Vatican Quietly Scuttles Abuse
By GERALD RENNER
Special To The Courant
May 24 2005
The Vatican announcement that no action will be taken against the
founder of the Legionaries of Christ, a conservative religious order,
has stunned those who accuse him of having sexually abused young
seminarians in his charge years ago.
The decision announced by the Vatican Press Office short-circuits
normal church procedures to reach a resolution in the case against the
Rev. Marcial Maciel Degollado.
Neither the men making the accusations nor their canon lawyer in Rome
had been told of the decision as of Monday, said one of the accusers,
Juan Vaca, of Holbrooke, N.Y., a former Legionary priest who once
headed the order in the United States.
Vaca, now an adjunct professor of psychology and sociology at Mercy
College, Dobbs Ferry, N.Y., said he felt betrayed. "I am more than
upset," he said. "I've lost all faith in the church."
Maciel, 85, the Mexican founder and recently retired head of the
Legionaries of Christ, recently was the subject of an intense
preliminary investigation by a high-level Vatican agency known as the
Congregation for the Doctrine of the Faith, formerly headed by Cardinal
Joseph Ratzinger, now Pope Benedict XVI.
The case against Maciel gained wider attention when Ratzinger became
pope. As a cardinal, Ratzinger had been in charge of handling sexual
abuse allegations, and observers were looking to this case as a test of
how seriously the Vatican will pursue allegations such as those that
have roiled the church in America.
Maciel now lives in Rome and enjoyed favored status under Pope John
Paul II, who often praised him for his work in building an order of
more than 600 priests, a reported 2,500 seminarians, a dozen major
universities, and a network of elite schools. The Legionaries has its
U.S. headquarters in Orange and a seminary in Cheshire.
Monsignor Charles J. Scicluna, a priest from Malta who is "permanent
promoter of justice," a type of prosecutor for the congregation, gave
new life to the canon law case against Maciel last December while
Ratzinger was still in charge.
His orders were to help clean up the backlog of sex abuse cases. The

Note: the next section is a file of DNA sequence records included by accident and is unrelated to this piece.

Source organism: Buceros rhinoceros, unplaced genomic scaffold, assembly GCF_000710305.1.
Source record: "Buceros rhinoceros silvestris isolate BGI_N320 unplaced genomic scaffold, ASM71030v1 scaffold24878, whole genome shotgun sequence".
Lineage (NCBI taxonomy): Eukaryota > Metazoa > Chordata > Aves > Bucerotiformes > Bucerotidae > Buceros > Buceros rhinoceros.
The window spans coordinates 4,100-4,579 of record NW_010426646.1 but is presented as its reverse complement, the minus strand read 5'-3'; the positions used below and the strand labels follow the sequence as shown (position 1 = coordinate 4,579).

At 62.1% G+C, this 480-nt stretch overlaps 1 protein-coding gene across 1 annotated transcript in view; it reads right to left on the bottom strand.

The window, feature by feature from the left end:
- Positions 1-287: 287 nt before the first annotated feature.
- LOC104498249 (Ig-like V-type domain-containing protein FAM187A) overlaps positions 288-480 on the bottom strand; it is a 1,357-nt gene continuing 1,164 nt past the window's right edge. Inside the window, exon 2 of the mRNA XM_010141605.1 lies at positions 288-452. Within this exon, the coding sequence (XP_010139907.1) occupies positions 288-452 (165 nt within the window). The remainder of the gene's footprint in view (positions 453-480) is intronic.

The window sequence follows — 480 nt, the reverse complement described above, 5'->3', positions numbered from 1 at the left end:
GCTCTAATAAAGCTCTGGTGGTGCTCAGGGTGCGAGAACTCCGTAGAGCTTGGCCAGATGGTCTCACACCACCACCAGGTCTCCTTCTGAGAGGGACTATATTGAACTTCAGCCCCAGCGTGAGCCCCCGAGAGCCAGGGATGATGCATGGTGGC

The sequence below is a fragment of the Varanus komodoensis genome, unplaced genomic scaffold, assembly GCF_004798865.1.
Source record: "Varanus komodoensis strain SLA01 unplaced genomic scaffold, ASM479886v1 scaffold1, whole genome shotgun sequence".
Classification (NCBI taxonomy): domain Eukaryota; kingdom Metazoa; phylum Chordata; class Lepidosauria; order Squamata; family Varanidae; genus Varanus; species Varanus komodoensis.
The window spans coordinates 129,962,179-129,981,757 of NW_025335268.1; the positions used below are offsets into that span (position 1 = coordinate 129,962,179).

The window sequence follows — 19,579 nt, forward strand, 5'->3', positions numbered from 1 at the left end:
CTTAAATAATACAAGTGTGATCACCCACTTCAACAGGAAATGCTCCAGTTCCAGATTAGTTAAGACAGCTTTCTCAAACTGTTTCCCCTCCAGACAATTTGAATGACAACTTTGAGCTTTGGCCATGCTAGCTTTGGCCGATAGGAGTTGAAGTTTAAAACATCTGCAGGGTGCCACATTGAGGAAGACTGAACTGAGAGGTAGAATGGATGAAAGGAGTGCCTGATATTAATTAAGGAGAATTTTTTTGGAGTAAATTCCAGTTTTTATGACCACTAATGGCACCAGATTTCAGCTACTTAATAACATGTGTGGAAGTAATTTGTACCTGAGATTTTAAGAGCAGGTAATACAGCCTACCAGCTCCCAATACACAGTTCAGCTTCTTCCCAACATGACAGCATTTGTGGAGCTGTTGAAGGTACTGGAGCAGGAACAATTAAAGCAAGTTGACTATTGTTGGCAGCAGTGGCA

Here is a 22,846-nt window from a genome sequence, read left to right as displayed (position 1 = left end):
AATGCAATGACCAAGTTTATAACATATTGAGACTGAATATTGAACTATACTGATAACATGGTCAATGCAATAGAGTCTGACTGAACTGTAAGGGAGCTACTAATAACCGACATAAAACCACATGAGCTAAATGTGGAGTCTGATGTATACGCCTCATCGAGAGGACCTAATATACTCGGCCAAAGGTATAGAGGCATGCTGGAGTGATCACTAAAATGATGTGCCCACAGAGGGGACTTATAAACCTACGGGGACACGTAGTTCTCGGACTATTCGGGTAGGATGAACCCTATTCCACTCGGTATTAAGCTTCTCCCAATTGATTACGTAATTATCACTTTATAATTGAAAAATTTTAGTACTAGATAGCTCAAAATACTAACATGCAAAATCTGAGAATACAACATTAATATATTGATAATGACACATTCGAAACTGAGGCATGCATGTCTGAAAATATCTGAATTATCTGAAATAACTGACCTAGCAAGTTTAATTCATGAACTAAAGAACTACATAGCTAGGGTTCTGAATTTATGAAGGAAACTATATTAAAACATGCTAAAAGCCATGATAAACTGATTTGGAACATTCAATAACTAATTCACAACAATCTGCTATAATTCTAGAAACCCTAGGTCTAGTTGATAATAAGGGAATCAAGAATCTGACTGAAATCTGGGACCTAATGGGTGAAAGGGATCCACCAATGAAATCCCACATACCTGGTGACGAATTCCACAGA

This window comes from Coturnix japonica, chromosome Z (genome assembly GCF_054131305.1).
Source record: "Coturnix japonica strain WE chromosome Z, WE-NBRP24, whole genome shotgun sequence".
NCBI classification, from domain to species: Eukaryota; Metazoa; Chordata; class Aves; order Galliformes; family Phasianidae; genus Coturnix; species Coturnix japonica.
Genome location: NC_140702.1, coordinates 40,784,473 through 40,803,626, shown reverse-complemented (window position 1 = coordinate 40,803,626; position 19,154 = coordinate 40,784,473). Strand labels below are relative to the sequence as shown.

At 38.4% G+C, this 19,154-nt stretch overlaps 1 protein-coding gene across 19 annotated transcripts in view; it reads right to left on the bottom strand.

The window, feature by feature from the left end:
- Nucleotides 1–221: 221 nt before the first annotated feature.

case against Maciel had been lying dormant for nearly six years.
Scicluna contacted Martha Wegan, the Vatican-approved canon lawyer who
was an advocate for eight former Legion seminarians who alleged that
Maciel had sexually abused them when they were teenagers in the 1940s,
'50s and '60s.
Wegan wrote a letter on Dec. 2, 2004, to three of the leading accusers,
saying that Scicluna "telephoned me asking if you ... want to pursue
the suit or not." The men replied that they did.
On Jan. 23, the Legion announced that Maciel was retiring but that his
retirement had nothing to do with the renewed investigation.
In April, Scicluna traveled to the United States and Mexico, where he
personally interviewed more than 30 people, including seven of the
eight men who made the accusations, as well as several others claiming
abuse who had not publicly come forward before.
Vaca, one of Maciel's accusers, said Scicluna told him that he believed
him and the others and that "the church owed us a public apology."
Vaca, who entered the order as a 10-year-old boy and was president of
the Legion in the United States from 1971 to 1976, said he had been
abused by Maciel for more than a decade. He submitted written
complaints to Pope John Paul II in 1978 and again in 1989 but got no
response. He had lost all trust in Vatican officials, he said, but had
renewed hope when Scicluna appeared to be doing a serious investigation.
Jose Barba, a Harvard-trained professor of Latin American studies at
Instituto Tecnological Autonomio de Mexico in Mexico City, who also
made accusations against Maciel, told Jason Berry, reporting for the